Sunday, January 9, 2011
Baptism -- Private or Public
I made the same decision in this parish. Baptisms are normally scheduled for the Divine Service (generally the late service since folks in the baptismal party like to have an extra hour or so to get everything together). There was some flak about it at first and some folks who did not like the extra 8-10 minutes it added on to the liturgy but the folks gradually got used to it.
I have also baptized in the Neonatal Intensive Care Unit and even in the Delivery Room. These are extraordinary situations and most often accompanied by the public blessing of the baptized within the Divine Service. I do not hesitate to do this and this is not in conflict with the ordinary practice of baptizing within the Divine Service.
In our church body, this is a practice which has been all over the page. On vicarage the baptisms were never scheduled for the Divine Service (we had three on Sunday morning, one on Saturday afternoon, and one on Wednesday evening). There are some who have strong feelings about this and any discussion about it can often turn into fighting words. I am not drawing that kind of line in the sand. I just believe that baptism is best a public act, a congregational act, and that it belongs within the Divine Service.
When this cannot happen, then I made ajustments. For example, I have had military dads who are deployed and are back in town for only the week day and have acceded to their request for a baptism outside the Divine Service. I am not an ogre without compassion. I just think that it is best for the people in the pew on Sunday morning to witness the parish baptisms and I find their own sense of themselves as the baptized people of God is strengthened by scheduling the baptismal liturgy within the Divine Service. Finally I believe that the baptismal liturgy is itself a great teaching instrument and that merely by watching and listening, our people are educated in the faith and instructed in one of the most important doctrines of our faith.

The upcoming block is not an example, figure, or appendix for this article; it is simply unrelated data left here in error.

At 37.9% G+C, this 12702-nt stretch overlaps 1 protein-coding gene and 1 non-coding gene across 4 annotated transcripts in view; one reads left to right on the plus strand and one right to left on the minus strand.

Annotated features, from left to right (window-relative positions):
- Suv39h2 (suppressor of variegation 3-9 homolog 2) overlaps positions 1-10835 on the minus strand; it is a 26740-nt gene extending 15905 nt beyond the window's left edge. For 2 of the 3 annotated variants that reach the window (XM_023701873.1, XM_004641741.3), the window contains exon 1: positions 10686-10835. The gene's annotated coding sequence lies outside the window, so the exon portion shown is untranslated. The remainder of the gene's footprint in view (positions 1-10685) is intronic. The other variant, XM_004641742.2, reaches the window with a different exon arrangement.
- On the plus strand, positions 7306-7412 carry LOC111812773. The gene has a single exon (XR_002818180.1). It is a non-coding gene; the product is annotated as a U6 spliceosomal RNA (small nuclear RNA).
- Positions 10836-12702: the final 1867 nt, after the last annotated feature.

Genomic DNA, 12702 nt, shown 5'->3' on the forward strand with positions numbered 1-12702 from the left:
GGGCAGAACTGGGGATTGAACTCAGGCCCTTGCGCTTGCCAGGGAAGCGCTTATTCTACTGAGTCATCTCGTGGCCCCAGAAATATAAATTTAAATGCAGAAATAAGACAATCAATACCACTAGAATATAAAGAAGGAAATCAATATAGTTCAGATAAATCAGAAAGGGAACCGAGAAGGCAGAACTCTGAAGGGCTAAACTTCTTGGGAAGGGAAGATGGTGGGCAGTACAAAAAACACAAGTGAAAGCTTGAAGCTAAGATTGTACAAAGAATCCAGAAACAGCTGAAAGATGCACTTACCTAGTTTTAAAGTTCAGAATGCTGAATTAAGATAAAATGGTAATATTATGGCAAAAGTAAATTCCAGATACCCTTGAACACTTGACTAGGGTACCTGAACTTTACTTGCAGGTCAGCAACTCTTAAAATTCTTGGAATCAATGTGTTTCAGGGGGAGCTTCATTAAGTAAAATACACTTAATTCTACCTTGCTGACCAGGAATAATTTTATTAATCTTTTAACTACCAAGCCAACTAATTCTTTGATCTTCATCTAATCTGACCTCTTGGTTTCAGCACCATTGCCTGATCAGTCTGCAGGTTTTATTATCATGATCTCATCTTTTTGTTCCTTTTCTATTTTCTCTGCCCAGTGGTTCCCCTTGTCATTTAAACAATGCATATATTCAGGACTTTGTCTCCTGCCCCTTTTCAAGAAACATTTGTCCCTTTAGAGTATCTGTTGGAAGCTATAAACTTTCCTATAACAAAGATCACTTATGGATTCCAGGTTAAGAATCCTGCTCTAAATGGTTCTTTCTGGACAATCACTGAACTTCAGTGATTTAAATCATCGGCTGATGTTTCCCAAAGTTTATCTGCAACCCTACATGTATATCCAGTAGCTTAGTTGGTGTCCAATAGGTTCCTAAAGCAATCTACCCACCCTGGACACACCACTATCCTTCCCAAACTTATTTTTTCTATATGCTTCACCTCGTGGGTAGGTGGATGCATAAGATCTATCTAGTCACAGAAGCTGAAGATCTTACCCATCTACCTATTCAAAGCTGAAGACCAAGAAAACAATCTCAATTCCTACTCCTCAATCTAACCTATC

In Luther's day public baptisms were rather rare (at least within the Divine Service). Growing up, I did not see very many baptisms and I know men who came to seminary and had only ever seen one or two baptisms in their entire lives. This strikes me as odd. We need to see the invitation of the font extended and the miracle and mystery of its new birth reach out through time and eternity to claim an infant, a child, a youth, or an adult for the Kingdom. This is a good thing, something to be celebrated, and a wonderful occasion to be lived out in the life of the congregation.
Since today is the Baptism of Our Lord, we will have an opportunity to dip our fingers into the font and recall our own baptism into Christ. And we will witness a child received into God's kingdom through that blessed gift of water and the Word (at least at the 10:45 service). All of this a strong and powerful reminder that baptism is a central part of our faith, our piety, and our common life together as Christians...